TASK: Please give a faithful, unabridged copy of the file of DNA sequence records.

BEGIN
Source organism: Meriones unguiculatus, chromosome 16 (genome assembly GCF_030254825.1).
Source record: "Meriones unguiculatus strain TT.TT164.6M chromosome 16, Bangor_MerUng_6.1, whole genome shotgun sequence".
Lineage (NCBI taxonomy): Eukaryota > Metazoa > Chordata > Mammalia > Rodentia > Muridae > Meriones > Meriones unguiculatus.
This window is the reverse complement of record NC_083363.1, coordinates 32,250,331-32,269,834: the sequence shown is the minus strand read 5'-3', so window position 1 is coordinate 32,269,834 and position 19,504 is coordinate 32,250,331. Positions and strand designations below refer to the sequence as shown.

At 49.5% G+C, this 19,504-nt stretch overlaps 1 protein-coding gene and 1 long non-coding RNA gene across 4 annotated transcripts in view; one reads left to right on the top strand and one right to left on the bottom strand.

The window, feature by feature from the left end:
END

Source organism: Meriones unguiculatus, chromosome 16 (genome assembly GCF_030254825.1).
Source record: "Meriones unguiculatus strain TT.TT164.6M chromosome 16, Bangor_MerUng_6.1, whole genome shotgun sequence".
Lineage (NCBI taxonomy): Eukaryota > Metazoa > Chordata > Mammalia > Rodentia > Muridae > Meriones > Meriones unguiculatus.
This window is the reverse complement of record NC_083363.1, coordinates 32,250,331-32,269,834: the sequence shown is the minus strand read 5'-3', so window position 1 is coordinate 32,269,834 and position 19,504 is coordinate 32,250,331. Positions and strand designations below refer to the sequence as shown.

At 49.5% G+C, this 19,504-nt stretch overlaps 1 protein-coding gene and 1 long non-coding RNA gene across 4 annotated transcripts in view; one reads left to right on the top strand and one right to left on the bottom strand.

The window, feature by feature from the left end: